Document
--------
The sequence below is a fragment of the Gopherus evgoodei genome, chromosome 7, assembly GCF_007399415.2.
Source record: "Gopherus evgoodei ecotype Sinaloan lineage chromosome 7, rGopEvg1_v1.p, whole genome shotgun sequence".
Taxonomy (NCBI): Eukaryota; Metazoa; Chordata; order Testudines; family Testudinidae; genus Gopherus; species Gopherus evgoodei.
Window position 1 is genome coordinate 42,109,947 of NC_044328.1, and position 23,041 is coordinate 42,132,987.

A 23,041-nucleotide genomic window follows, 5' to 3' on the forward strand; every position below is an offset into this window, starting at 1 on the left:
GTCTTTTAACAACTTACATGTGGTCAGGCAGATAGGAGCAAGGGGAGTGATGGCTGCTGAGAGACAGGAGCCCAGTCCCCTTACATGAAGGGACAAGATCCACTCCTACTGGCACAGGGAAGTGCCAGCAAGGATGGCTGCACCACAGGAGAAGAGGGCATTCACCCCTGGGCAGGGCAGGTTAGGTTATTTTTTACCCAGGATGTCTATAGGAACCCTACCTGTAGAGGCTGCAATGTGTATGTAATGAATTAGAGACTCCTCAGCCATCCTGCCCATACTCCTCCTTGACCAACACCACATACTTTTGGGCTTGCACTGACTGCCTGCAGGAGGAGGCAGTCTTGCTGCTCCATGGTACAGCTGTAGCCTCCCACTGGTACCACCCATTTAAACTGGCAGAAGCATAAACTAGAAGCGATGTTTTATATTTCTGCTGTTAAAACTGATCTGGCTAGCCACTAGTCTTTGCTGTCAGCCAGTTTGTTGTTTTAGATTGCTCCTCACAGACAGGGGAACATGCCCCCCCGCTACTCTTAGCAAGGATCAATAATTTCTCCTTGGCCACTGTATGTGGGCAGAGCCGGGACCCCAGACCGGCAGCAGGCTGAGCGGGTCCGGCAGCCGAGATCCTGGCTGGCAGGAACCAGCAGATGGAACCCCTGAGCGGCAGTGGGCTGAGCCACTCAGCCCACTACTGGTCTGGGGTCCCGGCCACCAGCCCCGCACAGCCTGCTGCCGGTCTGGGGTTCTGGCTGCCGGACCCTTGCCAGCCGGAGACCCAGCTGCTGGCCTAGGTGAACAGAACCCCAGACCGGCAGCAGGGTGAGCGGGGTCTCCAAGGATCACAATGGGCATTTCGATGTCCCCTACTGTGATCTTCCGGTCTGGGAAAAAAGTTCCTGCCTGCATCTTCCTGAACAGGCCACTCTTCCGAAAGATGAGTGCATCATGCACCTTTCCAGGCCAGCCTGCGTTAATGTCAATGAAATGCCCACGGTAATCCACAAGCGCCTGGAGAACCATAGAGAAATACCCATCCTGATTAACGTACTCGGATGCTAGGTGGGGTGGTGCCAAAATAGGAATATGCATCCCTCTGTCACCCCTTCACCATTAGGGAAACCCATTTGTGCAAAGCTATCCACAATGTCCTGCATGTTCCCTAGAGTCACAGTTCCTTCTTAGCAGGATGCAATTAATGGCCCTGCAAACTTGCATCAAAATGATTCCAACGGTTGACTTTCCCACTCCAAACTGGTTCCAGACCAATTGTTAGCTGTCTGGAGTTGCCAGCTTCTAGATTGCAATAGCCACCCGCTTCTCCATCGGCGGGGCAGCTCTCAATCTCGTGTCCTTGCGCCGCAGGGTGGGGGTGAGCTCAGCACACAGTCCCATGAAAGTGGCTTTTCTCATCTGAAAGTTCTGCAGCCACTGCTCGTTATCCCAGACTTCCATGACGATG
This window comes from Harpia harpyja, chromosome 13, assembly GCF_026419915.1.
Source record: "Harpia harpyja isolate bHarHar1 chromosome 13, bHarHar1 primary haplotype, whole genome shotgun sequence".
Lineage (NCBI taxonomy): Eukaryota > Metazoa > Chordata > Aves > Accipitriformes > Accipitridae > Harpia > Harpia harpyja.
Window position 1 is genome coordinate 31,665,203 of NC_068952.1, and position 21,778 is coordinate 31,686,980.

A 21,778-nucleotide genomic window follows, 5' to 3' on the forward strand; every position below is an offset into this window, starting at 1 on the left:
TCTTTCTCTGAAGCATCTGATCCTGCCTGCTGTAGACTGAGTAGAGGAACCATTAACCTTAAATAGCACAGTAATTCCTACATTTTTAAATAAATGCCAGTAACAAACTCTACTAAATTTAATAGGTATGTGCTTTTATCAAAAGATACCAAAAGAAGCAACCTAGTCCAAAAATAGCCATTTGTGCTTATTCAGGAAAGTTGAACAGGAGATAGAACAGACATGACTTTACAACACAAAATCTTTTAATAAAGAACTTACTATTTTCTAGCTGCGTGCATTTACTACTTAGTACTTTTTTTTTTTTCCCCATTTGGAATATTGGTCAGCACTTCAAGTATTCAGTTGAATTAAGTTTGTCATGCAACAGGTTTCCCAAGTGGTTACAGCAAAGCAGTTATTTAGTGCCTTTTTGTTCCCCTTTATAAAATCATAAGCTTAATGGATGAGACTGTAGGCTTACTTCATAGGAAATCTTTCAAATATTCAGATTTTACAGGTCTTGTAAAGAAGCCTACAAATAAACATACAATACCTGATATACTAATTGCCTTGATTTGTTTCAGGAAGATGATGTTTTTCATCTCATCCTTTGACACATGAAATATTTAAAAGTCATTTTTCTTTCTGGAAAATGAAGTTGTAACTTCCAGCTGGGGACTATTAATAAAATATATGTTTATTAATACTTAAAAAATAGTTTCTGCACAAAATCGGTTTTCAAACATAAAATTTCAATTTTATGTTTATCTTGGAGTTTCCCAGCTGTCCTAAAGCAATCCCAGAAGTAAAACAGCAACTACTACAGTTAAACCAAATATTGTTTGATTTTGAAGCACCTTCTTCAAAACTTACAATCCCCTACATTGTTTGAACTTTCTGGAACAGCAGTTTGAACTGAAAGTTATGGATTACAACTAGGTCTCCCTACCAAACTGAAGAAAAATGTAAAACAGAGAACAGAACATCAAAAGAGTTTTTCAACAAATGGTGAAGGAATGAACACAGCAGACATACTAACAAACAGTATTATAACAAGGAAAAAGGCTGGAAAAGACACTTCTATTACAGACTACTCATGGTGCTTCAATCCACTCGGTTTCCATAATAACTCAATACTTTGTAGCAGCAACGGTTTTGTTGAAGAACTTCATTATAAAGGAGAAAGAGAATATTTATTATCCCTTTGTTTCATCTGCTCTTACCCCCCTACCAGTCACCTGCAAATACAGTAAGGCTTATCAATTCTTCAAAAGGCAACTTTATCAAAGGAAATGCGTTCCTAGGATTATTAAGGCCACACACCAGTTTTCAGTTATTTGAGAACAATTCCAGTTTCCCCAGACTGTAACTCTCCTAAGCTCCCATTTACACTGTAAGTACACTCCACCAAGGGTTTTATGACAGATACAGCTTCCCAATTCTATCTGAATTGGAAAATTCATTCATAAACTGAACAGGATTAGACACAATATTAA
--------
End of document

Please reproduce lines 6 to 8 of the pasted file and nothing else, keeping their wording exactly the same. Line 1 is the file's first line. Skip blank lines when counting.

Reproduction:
GTCTTTTAACAACTTACATGTGGTCAGGCAGATAGGAGCAAGGGGAGTGATGGCTGCTGAGAGACAGGAGCCCAGTCCCCTTACATGAAGGGACAAGATCCACTCCTACTGGCACAGGGAAGTGCCAGCAAGGATGGCTGCACCACAGGAGAAGAGGGCATTCACCCCTGGGCAGGGCAGGTTAGGTTATTTTTTACCCAGGATGTCTATAGGAACCCTACCTGTAGAGGCTGCAATGTGTATGTAATGAATTAGAGACTCCTCAGCCATCCTGCCCATACTCCTCCTTGACCAACACCACATACTTTTGGGCTTGCACTGACTGCCTGCAGGAGGAGGCAGTCTTGCTGCTCCATGGTACAGCTGTAGCCTCCCACTGGTACCACCCATTTAAACTGGCAGAAGCATAAACTAGAAGCGATGTTTTATATTTCTGCTGTTAAAACTGATCTGGCTAGCCACTAGTCTTTGCTGTCAGCCAGTTTGTTGTTTTAGATTGCTCCTCACAGACAGGGGAACATGCCCCCCCGCTACTCTTAGCAAGGATCAATAATTTCTCCTTGGCCACTGTATGTGGGCAGAGCCGGGACCCCAGACCGGCAGCAGGCTGAGCGGGTCCGGCAGCCGAGATCCTGGCTGGCAGGAACCAGCAGATGGAACCCCTGAGCGGCAGTGGGCTGAGCCACTCAGCCCACTACTGGTCTGGGGTCCCGGCCACCAGCCCCGCACAGCCTGCTGCCGGTCTGGGGTTCTGGCTGCCGGACCCTTGCCAGCCGGAGACCCAGCTGCTGGCCTAGGTGAACAGAACCCCAGACCGGCAGCAGGGTGAGCGGGGTCTCCAAGGATCACAATGGGCATTTCGATGTCCCCTACTGTGATCTTCCGGTCTGGGAAAAAAGTTCCTGCCTGCATCTTCCTGAACAGGCCACTCTTCCGAAAGATGAGTGCATCATGCACCTTTCCAGGCCAGCCTGCGTTAATGTCAATGAAATGCCCACGGTAATCCACAAGCGCCTGGAGAACCATAGAGAAATACCCATCCTGATTAACGTACTCGGATGCTAGGTGGGGTGGTGCCAAAATAGGAATATGCATCCCTCTGTCACCCCTTCACCATTAGGGAAACCCATTTGTGCAAAGCTATCCACAATGTCCTGCATGTTCCCTAGAGTCACAGTTCCTTCTTAGCAGGATGCAATTAATGGCCCTGCAAACTTGCATCAAAATGATTCCAACGGTTGACTTTCCCACTCCAAACTGGTTCCAGACCAATTGTTAGCTGTCTGGAGTTGCCAGCTTCTAGATTGCAATAGCCACCCGCTTCTCCATCGGCGGGGCAGCTCTCAATCTCGTGTCCTTGCGCCGCAGGGTGGGGGTGAGCTCAGCACACAGTCCCATGAAAGTGGCTTTTCTCATCTGAAAGTTCTGCAGCCACTGCTCGTTATCCCAGACTTCCATGACGATG
This window comes from Harpia harpyja, chromosome 13, assembly GCF_026419915.1.
Source record: "Harpia harpyja isolate bHarHar1 chromosome 13, bHarHar1 primary haplotype, whole genome shotgun sequence".